Is there any other part of London that packs so much history into so small a space? The few square metres on which the statue of Charles 1 stands in Trafalgar Square is chiefly known today as the central point of London from which all distances are measured. It is also the oldest surviving reminder of Jacobean London in the square and sits exactly on the site of the much earlier Eleanor’s Cross which dates back to 1294 when Charing was a village midway between the City of London and Whitehall.
The statue itself has not always been there. It was commissioned by Richard Weston, later first Earl of Portland, in the early 1630s. The plinth was made with Portland stone – geologists have found Jurassic oysters embedded within – and reputedly designed by Christopher Wren with carvings by the eminent Grinling Gibbons. The statue first stood in the grounds of Weston’s Surrey mansion but after the execution of Charles 1, Parliament ordered its destruction.
Fortunately, the man entrusted with this task, a Holborn brazier aptly named John Rivett, hid it – probably in the crypt of St Paul’s Church, Covent Garden – while the civil war raged. After the Restoration it was rediscovered by Portland ‘s son but Rivett was unwilling to give it up until Parliament confiscated it on behalf of Charles 11 who had it erected at Charing Cross, bizarrely, looking down Whitehall at the Banqueting Hall where his father Charles 1 was executed. The Banqueting Hall and the statue are the only two structures from the period still standing. Charles has been there all the time since then except during the Second World War when he was evacuated to Leighton Buzzard.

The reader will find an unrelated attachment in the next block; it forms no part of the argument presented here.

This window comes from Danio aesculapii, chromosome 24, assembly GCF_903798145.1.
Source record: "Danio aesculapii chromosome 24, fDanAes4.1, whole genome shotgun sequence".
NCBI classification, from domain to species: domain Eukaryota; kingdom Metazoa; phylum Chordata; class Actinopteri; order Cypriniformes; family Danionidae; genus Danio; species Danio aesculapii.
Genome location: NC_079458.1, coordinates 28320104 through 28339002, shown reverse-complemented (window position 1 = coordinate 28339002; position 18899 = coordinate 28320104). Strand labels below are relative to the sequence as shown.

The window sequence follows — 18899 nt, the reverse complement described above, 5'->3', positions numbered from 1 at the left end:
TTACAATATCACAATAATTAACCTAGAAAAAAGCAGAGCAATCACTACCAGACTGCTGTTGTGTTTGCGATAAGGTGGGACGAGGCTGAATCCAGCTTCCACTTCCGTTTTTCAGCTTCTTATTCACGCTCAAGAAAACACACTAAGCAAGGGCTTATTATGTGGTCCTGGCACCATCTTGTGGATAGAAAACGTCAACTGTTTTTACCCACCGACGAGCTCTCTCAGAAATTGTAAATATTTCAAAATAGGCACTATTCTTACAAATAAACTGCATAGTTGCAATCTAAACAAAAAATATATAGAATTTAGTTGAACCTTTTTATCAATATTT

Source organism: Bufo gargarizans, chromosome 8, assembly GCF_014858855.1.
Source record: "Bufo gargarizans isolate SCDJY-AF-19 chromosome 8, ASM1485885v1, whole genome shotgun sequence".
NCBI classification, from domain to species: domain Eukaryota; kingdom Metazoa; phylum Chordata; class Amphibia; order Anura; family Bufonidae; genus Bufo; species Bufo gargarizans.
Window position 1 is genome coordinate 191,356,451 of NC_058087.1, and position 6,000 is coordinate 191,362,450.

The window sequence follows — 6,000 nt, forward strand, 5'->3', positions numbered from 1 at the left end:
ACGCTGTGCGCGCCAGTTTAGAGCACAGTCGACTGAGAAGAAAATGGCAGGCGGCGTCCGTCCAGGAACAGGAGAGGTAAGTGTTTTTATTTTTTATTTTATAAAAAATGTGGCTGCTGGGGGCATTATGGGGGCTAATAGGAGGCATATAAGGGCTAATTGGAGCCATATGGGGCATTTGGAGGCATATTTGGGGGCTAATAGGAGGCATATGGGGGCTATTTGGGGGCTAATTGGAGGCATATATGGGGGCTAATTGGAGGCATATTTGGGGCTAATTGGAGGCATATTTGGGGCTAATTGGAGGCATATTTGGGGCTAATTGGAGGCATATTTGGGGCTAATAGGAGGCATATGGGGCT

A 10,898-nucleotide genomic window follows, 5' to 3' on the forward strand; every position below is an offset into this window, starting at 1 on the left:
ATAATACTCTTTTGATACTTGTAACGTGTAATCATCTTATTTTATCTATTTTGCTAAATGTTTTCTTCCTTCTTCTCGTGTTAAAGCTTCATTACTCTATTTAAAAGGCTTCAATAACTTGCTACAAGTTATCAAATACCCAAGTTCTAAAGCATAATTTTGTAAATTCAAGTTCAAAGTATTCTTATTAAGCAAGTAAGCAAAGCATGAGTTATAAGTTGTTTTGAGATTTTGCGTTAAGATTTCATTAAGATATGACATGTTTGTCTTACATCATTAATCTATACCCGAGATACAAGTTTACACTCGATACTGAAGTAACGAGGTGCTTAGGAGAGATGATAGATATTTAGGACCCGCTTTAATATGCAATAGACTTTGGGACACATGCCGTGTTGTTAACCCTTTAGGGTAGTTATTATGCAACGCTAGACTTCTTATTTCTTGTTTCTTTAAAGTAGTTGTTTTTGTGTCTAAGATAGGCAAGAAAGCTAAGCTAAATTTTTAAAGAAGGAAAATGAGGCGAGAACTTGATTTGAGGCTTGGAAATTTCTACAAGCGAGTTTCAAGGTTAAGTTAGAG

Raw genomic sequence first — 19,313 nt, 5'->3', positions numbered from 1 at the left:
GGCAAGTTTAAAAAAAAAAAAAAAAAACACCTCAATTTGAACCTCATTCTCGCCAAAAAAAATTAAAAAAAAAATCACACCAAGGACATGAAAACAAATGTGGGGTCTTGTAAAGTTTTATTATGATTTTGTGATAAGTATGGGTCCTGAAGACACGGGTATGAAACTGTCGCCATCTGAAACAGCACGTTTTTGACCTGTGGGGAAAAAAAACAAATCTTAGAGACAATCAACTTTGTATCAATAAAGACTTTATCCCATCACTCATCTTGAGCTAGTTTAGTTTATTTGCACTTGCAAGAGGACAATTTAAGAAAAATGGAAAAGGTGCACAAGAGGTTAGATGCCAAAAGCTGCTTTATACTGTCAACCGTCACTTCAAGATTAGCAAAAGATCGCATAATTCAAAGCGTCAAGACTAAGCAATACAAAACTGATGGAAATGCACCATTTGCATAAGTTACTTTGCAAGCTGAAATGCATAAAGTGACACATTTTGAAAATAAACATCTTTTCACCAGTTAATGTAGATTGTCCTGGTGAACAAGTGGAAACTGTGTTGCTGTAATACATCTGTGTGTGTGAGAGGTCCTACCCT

The space near the statue was for a long time the site of a pillory (picture above) and also a place of public executions including those of the regicides who had signed Charles 1’s death warrant, most of whom are buried under the churchyard of St Margaret’s next to Westminster Abbey.
Eleanor’s Cross was erected in the early 1290s. It was the original Charing Cross, Charing being the name of a village largely owned by the Abbot of Westminster and mainly inhabited by fishermen and farmers. The cross was the last of 12 large crosses laid down at each of the places where the body of Edward 1’s beloved wife Eleanor rested overnight on its journey from Lincoln where she died to Westminster Abbey. It was part of an extravagant series of bequests that Edward, known as Longshanks because of his height, made in honour of his wife.
The cross was demolished in 1647 during the civil war and later replaced by the statue of Charles (map, left) but a Victorian copy of what it might have looked like still stands in the forecourt of Charing Cross station where it was placed to boost the attractions of the Charing Cross Hotel. Only three of the original crosses survive, all heavily restored and without their original wooden crosses on top. Some of the statues from the original Waltham Cross were transferred to the Victoria and Albert Museum in London.
All of the old village of Charing Cross – the Royal Mews, the village, Northumberland House and Dickens’ Golden Cross tavern – has been demolished. How Charles 1 alone managed to survive all this is hard to fathom. Maybe his ghost has been hovering near.